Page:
Vision for Recipes Section

This whole blog is a work in progress right now but in a year or so I hope that the recipes section will include a comprehensive set of tasty, healthy, and sustainable meals for kids of all ages–ones that have worked well raising our own son. Plus I’m sure the occasional rant about toxic food, foods to avoid, and so on, will creep in too.

For now, here is a list of the foods we fed our junior ecowarrior starting at 5 and a half months–when he started grabbing for it. (Breast milk only before that.)

First, and most importantly: DON’T START WITH POWDERED RICE CEREAL.

Start with mashed sweet potatoes.

Ayhan trying mashed peas for the first time.
Ayhan trying mashed peas for the first time.

Add in other vegetables and pureed grains, one at a time gradually. Over the months, the pureeing can switch to simple hand mashing or with grains just overcooking somewhat. Here’s a list of what we added in during the first 6 months of life–sort of in order though I can’t remember the exact order.

  • Sweet potatoes
  • Carrots
  • Cooked apples and pears
  • Peas
  • Squash
  • Oatmeal
  • Barley
  • Buckwheat
  • Oils
  • Brown Rice
  • Bananas
  • Black beans
  • Blueberries
  • Beets
  • Chicken
  • Fish
  • Prunes (cooked and pureed)
  • Plums
  • White beans
  • Yogurt
  • Spinach
  • Kale
  • Peaches
  • Butter
  • Watermelon

And the list goes on. Mostly just lots of vegetables, whole grains, fruits, and a small serving of meat now and again. All mixed in a variety of combinations to make sure he got a good varied mix every day. By making these in batches and freezing them in ice cube trays, you have a ready supply of a variety of foods every day.

Squash, potatoes and broccoli ready for freezing  (Image courtesy of Fairywren via flickr)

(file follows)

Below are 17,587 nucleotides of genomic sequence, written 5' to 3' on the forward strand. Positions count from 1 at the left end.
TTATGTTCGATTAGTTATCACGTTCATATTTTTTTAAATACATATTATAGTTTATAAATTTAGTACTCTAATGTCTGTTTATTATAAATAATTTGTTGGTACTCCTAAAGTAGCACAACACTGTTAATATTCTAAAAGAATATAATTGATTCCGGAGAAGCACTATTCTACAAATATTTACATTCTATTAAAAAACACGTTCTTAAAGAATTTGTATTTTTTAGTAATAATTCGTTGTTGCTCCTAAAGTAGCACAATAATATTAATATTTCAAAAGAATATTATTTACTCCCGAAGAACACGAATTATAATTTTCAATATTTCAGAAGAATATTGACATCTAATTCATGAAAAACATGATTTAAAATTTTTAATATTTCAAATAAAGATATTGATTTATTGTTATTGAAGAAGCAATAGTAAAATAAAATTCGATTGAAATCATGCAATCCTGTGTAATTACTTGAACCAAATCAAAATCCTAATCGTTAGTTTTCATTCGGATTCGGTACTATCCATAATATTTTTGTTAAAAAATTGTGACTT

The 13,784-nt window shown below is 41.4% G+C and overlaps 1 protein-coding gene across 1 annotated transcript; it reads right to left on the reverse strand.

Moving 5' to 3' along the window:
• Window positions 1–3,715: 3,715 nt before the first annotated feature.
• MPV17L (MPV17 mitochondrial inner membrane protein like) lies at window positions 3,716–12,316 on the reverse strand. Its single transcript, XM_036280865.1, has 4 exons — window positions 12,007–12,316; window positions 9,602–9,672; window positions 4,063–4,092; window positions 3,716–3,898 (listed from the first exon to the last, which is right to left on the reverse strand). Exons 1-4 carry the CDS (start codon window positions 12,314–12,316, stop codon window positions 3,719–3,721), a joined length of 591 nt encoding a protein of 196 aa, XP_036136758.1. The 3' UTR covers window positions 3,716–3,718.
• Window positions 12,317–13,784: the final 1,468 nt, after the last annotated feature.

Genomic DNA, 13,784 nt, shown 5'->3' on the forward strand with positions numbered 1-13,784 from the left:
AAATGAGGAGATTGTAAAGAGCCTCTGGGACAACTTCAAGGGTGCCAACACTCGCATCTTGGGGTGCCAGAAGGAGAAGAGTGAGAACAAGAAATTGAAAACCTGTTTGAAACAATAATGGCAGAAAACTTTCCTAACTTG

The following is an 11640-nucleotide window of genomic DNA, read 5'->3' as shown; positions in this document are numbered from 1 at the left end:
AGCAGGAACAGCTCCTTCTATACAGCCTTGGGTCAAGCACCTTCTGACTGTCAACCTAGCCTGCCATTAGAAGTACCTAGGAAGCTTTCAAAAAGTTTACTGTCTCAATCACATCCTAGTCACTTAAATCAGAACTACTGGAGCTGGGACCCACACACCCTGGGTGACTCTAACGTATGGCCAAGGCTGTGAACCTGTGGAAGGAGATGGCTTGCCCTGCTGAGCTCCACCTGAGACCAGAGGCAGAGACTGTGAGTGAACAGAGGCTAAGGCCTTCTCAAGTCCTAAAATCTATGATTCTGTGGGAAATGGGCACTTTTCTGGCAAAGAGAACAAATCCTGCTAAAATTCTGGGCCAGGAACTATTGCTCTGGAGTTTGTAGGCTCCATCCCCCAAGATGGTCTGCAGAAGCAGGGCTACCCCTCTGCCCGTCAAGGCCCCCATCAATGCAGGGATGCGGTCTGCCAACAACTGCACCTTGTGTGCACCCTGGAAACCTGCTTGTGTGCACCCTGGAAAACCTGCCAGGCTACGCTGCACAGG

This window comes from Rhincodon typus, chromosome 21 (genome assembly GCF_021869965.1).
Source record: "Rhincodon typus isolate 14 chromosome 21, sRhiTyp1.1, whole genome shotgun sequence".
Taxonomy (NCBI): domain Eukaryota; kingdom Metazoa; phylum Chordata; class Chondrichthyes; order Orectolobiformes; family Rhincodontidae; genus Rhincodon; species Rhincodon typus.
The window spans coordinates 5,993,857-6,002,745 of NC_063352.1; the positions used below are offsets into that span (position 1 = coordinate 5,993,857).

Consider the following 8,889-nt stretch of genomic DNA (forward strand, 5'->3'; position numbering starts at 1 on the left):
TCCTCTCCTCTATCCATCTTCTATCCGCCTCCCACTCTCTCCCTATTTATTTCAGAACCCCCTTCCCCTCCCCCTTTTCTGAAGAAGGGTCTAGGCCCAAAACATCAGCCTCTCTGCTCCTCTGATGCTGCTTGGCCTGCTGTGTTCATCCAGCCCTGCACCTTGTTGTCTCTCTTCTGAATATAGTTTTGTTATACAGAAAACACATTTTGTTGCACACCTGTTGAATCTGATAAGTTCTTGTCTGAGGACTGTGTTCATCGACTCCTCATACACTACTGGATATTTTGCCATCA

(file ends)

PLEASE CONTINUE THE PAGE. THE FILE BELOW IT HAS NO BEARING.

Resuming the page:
Squash, potatoes and broccoli ready for freezing (Image courtesy of Fairywren via flickr)

Notice, there is no refined sugar on this list at all. Ayhan didn’t try any sugar until he was 13 months (he tried a pancake that had syrup on it when we were camping). But other than that he still hasn’t had any sugar at 15 months. And we hope to keep it that way until at least 2-years old. As the WHO notes, the amount of added sugar in the diet necessary is zero. So why give a baby any sugar when he doesn’t even know what he’s missing? Soon enough I imagine that’ll be a battle we’ll have to fight, but keeping his palate free of super-sweet foods early hopefully will keep him less interested in sweets when we do introduce them.

At around 10 months or so we started introducing more complex foods, things he had to chew, and giving him more food from our plates. Now at 15 months it’s rare that he’ll eat the baby food we still have in our freezer and we’re not making much more baby food at this point (just cooked apples and pureed prunes).

And one last point: Goldfish and Cheerios have never entered the body of my son, and I hope to keep it that way long into the future. We feed him well so he doesn’t need to ‘snack’ on the playground (what a strange American custom that is).

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[…] recipe freezes well if you want to save some in ice cube trays to add to baby food mixes […]

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